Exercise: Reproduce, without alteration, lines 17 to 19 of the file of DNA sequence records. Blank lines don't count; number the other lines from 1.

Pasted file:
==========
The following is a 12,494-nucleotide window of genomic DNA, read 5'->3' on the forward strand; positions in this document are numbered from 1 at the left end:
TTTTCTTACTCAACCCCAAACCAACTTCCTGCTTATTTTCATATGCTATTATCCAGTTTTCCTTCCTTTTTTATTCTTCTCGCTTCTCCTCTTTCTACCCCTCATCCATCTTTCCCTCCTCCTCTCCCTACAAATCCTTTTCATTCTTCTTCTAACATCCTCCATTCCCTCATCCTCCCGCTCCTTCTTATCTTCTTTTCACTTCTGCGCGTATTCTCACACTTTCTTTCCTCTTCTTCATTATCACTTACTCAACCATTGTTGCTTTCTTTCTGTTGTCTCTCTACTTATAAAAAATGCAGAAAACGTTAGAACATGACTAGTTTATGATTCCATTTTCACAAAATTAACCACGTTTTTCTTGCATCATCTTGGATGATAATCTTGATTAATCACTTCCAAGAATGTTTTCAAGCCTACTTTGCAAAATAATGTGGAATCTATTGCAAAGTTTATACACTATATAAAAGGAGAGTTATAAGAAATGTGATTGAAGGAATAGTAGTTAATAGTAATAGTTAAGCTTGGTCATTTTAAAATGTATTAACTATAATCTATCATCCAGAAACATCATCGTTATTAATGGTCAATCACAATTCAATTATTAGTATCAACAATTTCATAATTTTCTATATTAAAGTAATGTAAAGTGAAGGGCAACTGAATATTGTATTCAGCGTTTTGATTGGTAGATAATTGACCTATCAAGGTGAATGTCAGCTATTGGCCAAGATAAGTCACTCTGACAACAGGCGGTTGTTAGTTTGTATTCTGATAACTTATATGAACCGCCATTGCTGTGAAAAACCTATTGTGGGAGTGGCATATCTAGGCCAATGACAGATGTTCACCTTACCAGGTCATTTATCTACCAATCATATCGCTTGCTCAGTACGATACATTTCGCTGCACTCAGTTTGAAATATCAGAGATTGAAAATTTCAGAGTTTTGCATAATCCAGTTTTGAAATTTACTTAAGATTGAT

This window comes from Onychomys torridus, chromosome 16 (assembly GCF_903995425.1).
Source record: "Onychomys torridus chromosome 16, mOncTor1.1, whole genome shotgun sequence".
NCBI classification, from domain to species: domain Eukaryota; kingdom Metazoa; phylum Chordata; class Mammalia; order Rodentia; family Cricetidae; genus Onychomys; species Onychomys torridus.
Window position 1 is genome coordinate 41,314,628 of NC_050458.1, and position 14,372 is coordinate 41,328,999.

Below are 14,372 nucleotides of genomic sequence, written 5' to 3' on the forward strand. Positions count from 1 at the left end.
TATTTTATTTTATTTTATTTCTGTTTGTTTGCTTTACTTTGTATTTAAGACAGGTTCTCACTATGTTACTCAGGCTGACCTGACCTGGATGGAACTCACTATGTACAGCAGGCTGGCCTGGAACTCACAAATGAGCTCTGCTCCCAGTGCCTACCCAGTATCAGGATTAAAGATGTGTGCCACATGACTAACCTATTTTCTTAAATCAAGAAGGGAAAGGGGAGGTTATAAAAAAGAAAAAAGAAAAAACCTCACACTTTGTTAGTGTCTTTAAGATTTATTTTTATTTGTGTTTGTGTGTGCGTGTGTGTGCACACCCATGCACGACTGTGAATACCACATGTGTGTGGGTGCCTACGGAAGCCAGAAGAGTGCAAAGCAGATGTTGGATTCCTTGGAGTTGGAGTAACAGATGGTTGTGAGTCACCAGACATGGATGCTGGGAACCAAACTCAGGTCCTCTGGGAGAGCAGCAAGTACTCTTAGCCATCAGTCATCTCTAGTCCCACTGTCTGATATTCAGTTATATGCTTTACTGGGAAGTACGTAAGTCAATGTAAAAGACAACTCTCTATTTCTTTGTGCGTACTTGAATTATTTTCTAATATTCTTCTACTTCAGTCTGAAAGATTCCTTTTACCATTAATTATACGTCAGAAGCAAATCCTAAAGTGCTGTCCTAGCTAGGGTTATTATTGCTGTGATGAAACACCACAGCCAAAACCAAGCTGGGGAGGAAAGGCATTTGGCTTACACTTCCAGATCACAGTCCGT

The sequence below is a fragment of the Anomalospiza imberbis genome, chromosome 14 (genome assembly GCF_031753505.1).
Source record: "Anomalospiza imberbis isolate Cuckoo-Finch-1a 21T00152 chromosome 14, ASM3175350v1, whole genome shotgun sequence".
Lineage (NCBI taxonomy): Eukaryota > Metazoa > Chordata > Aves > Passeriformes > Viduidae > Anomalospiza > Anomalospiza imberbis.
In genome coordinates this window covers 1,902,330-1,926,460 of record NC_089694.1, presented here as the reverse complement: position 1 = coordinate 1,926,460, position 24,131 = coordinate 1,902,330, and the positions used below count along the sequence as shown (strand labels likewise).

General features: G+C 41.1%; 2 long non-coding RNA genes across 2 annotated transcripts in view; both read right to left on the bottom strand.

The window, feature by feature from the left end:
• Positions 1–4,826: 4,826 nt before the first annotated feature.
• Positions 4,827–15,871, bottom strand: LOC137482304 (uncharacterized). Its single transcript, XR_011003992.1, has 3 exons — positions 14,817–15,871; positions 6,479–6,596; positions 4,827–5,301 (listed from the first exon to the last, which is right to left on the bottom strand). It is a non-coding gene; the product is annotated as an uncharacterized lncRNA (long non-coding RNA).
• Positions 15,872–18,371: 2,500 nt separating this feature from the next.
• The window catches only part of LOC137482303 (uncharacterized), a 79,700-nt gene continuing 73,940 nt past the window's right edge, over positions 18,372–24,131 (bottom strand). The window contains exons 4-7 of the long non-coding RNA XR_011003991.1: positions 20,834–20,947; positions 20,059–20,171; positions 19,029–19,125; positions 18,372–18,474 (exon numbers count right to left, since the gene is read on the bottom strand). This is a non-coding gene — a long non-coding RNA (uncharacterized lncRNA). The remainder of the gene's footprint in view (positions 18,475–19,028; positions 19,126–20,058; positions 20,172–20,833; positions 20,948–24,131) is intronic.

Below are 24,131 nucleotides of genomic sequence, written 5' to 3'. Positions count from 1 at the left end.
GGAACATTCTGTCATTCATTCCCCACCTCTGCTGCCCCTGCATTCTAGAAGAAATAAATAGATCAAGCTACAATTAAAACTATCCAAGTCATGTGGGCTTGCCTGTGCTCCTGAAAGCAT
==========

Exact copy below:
• Positions 15,872–18,371: 2,500 nt separating this feature from the next.
• The window catches only part of LOC137482303 (uncharacterized), a 79,700-nt gene continuing 73,940 nt past the window's right edge, over positions 18,372–24,131 (bottom strand). The window contains exons 4-7 of the long non-coding RNA XR_011003991.1: positions 20,834–20,947; positions 20,059–20,171; positions 19,029–19,125; positions 18,372–18,474 (exon numbers count right to left, since the gene is read on the bottom strand). This is a non-coding gene — a long non-coding RNA (uncharacterized lncRNA). The remainder of the gene's footprint in view (positions 18,475–19,028; positions 19,126–20,058; positions 20,172–20,833; positions 20,948–24,131) is intronic.

Below are 24,131 nucleotides of genomic sequence, written 5' to 3'. Positions count from 1 at the left end.